Date: 2017–05
  6. By: Alistair McGuire
    Abstract: Health featured prominently in the 2016 referendum on the UK's membership of the European Union (EU), with the Leave campaign's claim that Brexit would mean that £350 million extra money per week could be transferred from the UK's EU budget contributions to the NHS. Although the current Conservative government has ruled this out, arguing that any change in UK public expenditure plans is conditional on the Brexit negotiations with the EU, the NHS remains a central focus of all the main parties' election manifestos. The fundamental issue is whether the NHS is adequately funded. Related to arguments over the level of funding are questions about the delivery of healthcare: in essence, what role efficiency savings and internal competition for NHS resources should play in giving appropriate incentives in the delivery of healthcare; and whether service provision is deteriorating. Funding for the delivery of social care for the elderly faces its own crisis - and it has become a controversial issue in the election debate.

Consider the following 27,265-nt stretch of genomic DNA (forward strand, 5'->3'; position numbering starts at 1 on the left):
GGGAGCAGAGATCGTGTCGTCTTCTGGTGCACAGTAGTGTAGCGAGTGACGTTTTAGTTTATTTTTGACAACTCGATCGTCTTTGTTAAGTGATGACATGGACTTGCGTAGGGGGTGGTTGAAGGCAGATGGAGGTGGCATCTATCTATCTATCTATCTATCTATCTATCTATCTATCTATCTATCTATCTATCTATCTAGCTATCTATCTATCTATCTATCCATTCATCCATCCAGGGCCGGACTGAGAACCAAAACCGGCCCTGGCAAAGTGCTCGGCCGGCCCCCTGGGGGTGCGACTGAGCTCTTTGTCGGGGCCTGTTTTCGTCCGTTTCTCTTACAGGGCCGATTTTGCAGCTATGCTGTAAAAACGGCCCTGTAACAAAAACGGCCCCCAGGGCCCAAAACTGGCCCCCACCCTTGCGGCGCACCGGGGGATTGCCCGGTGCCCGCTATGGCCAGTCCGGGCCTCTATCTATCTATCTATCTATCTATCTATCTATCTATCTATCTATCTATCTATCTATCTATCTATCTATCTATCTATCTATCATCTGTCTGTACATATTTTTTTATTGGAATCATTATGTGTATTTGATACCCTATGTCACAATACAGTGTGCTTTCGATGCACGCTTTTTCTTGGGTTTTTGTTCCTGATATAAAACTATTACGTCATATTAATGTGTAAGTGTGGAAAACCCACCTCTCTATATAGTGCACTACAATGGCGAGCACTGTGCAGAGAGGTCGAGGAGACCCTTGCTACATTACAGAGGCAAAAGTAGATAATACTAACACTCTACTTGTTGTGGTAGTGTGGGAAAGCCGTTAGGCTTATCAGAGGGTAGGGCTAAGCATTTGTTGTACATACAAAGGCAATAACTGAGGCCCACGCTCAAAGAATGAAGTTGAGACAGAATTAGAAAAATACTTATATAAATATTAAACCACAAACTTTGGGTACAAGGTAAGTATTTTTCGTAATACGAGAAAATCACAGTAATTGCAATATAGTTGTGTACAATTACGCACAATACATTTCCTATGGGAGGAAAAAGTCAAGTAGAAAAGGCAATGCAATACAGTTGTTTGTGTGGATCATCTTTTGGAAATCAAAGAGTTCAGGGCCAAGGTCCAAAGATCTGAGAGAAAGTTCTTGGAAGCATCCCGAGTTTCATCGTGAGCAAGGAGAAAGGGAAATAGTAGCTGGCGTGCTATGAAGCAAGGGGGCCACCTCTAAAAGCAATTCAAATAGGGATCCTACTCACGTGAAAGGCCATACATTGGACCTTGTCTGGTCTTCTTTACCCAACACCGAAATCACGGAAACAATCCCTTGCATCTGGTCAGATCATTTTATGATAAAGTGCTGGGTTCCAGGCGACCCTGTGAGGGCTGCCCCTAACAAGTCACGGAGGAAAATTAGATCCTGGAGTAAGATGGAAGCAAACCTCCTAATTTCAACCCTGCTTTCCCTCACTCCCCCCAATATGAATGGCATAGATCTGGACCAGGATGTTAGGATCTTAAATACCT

Keywords: 2017 General Election, health, NHS, social care, healthcare, Conservative government, Labour Party, Liberal Democrat Party, Brexit, Health and Social Care Act 2012
    Date: 2017–05
  7. By: Jacqueline Doremus (Department of Economics, California Polytechnic State University)